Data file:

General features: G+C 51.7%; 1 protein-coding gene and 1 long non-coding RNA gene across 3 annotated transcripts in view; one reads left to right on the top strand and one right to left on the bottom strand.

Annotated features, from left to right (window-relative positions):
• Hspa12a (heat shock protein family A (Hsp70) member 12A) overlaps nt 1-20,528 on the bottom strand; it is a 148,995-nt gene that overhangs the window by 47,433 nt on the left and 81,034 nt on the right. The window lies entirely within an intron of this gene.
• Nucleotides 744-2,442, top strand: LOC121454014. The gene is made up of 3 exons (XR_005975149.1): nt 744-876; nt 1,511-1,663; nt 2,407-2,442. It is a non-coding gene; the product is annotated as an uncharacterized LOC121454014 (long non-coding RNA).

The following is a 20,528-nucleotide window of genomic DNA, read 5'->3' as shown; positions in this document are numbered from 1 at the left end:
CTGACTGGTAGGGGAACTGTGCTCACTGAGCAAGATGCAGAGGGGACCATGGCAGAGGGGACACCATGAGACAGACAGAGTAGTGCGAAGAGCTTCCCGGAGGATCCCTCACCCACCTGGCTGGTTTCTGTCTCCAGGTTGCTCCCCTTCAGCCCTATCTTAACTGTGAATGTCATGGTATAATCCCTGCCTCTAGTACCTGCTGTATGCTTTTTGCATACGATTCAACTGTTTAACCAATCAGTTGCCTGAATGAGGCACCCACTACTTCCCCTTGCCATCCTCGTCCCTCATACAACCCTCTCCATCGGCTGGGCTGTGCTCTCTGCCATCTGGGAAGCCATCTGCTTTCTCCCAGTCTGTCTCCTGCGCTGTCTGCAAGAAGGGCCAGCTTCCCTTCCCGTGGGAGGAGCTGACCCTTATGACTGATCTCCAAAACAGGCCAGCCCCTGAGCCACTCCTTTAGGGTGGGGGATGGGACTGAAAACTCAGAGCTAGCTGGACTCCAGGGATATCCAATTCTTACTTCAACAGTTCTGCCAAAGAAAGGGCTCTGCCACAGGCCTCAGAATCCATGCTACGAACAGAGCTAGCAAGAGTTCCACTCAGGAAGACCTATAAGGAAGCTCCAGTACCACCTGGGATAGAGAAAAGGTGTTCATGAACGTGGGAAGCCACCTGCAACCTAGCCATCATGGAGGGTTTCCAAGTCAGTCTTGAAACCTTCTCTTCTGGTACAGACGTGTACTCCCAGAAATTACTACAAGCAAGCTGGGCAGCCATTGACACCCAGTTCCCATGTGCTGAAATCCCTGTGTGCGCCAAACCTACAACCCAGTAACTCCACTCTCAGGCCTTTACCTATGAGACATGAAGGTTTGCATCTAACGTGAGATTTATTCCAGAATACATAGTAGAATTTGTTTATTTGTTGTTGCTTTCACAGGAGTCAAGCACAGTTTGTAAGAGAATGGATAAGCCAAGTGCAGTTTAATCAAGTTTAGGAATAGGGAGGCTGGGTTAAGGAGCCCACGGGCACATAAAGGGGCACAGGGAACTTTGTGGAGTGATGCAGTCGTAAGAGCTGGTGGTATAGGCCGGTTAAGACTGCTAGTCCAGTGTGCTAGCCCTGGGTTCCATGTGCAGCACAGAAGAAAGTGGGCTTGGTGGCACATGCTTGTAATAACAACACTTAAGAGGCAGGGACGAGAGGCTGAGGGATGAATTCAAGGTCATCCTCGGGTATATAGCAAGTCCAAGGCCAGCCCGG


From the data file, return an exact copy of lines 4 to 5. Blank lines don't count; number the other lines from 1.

• Nucleotides 744-2,442, top strand: LOC121454014. The gene is made up of 3 exons (XR_005975149.1): nt 744-876; nt 1,511-1,663; nt 2,407-2,442. It is a non-coding gene; the product is annotated as an uncharacterized LOC121454014 (long non-coding RNA).

The following is a 20,528-nucleotide window of genomic DNA, read 5'->3' as shown; positions in this document are numbered from 1 at the left end: